When a memory location is written to, a hardware parity generator generates a parity bit that is stored in an extra memory chip. This extra or 9th bit on a SIMM strip stores the parity bit for later use.
When a location is read the parity generator calculates a new value and compares it to the value stored, if they don't match a parity error is generated.
Some SIMM strips (with a pseudo or fake parity bit) contain parity generators on them instead of the extra 9th bit memory chip. This is done to save some cost in a memory strip. The false parity bit can cause timing skews that can cause problems on some systems.
 What does a Parity Error mean?
A parity error tells us we have had an error in memory storage or transfer, but it does NOT necessarily mean that the memory is bad. Bad memory is only one cause of a parity error. When confronted with a parity error we need figure out the root cause.
 Four basic candidates for memory failure
- Power Supply
- Mother Board
- Other Boards
- Memory Module
 Power Supply
Your computer uses a switching power supply to convert 120Vac to the voltages (5Vdc, 12Vdc, -12Vdc and -5Vdc) required by your PC. Switching power supplies are nothing less than remarkable; they can accept from 90-135VAC 50-60 Hertz input and maintain the output voltages within +/-5%. They do this by converting the line AC input to DC. By first changing the AC to DC (rectification), a power-supply can accept huge voltage changes and still maintain a constant output
This DC is then pulsed or chopped to run a transformer for isolation and voltage reduction purposes. On the other side of the transformer, the output is again rectified into DC, filtered, and sent on to power your PC.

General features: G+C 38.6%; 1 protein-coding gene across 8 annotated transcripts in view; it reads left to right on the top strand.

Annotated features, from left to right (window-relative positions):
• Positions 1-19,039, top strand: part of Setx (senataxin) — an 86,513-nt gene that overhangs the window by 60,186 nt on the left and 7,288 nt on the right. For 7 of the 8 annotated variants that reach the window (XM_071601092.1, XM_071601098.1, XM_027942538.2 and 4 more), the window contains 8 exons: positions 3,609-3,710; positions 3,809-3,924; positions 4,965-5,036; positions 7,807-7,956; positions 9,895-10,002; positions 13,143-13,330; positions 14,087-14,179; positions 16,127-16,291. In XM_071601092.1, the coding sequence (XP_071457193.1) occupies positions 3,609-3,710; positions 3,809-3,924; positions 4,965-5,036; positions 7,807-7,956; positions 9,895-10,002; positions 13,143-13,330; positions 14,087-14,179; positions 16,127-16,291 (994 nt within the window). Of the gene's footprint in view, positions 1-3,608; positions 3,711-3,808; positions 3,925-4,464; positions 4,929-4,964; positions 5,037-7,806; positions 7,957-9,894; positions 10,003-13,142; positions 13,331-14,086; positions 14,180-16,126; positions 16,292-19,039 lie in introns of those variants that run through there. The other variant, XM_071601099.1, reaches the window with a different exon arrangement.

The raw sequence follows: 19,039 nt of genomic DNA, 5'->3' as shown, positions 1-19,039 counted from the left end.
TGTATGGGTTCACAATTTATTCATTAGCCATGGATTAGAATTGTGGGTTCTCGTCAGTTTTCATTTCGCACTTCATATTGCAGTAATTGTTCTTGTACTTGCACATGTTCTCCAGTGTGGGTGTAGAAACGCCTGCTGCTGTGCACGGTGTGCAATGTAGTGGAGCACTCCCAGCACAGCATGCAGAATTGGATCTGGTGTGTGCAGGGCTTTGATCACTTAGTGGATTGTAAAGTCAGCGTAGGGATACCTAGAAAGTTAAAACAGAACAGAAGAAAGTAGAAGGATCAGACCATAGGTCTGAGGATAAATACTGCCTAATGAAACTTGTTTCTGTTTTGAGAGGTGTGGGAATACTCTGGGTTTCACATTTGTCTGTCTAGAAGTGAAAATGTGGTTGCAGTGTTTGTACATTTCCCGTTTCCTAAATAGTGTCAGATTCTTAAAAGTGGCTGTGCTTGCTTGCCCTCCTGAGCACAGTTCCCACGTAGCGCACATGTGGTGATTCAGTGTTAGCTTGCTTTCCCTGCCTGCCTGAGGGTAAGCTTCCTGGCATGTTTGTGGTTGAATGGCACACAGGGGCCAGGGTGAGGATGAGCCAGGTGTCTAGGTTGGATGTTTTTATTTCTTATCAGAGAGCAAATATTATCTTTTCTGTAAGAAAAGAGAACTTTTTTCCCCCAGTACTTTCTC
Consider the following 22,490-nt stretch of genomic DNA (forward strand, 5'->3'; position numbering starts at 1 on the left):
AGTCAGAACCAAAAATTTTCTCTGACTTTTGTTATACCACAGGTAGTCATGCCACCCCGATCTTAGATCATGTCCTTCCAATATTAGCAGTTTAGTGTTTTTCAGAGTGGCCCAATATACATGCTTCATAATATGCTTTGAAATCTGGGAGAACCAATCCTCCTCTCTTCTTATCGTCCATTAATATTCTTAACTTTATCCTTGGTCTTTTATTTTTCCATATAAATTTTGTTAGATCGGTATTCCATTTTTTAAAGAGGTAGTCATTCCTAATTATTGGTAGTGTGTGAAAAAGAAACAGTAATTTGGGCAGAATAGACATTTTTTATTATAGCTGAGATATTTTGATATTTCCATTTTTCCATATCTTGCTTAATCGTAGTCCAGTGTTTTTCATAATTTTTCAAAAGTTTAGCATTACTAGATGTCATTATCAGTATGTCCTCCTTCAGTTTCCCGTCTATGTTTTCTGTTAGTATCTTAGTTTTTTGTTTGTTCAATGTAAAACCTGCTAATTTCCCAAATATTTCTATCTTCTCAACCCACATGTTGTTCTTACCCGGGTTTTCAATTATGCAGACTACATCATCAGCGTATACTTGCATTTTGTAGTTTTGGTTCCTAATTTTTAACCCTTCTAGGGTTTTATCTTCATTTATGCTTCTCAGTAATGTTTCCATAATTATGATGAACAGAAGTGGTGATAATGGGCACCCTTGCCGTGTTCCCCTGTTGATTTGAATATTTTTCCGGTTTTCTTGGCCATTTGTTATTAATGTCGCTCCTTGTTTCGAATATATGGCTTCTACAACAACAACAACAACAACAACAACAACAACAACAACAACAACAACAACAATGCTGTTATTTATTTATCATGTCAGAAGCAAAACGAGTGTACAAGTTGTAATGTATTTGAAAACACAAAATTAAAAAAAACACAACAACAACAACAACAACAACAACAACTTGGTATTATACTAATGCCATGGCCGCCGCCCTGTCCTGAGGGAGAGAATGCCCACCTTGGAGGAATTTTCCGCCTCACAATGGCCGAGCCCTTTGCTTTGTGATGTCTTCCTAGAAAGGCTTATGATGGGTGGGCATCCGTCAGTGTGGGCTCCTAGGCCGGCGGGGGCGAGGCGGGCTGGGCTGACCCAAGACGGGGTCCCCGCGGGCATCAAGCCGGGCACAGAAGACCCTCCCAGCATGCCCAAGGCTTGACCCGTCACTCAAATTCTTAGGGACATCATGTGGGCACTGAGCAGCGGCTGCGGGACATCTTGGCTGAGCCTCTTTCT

While the power supply in a PC has a good power signal (PUP), this only tells the system that the 5 Volts power is available and within +/- 5% as determined at the power-supply. It does not tell the system if the 5 Volts is noisy or has spikes riding on it.
The power coming out from the wall outlet is far from perfect. If your power supply is defective (or just too cheap) or the power line is out of spec, your power-supply may fail to filter out all the noise that can affect your computer system. Bad or glitchy power can affect any part of your PC, but most often, it shows up as a memory parity error. A change in the stored value of one bit in a byte will cause your system to detect a Parity Error. A glitch in power can even corrupt the values stored in DRAM as it goes thorough a refresh cycle. Replacing the memory SIMM when the errors are created by power supply obviously won't do much good.
 Mother Boards
There are many problems that can be caused by the motherboard which among other things controls the timing and refresh of the memory:
 Bad Design
Attempting to accommodate a wide range of SIMMs has sometimes caused problems. When motherboard designers ignore the wide range of loads, termination requirements and inter-coupling that different grades of SIMMs have, it leads to troubles. When three chip SIMMs first came out they required less address line drive than nine chip SIMMs. They were more sensitive to noise due to the longer traces required on the SIMM board to route signals to the card edge. Going back to using nine chip SIMMs that have shorter traces between the chips and the card edge and a higher address line load factor solved this problem in the short term. The problem went away completely when they redesigned the motherboards with better memory bus termination.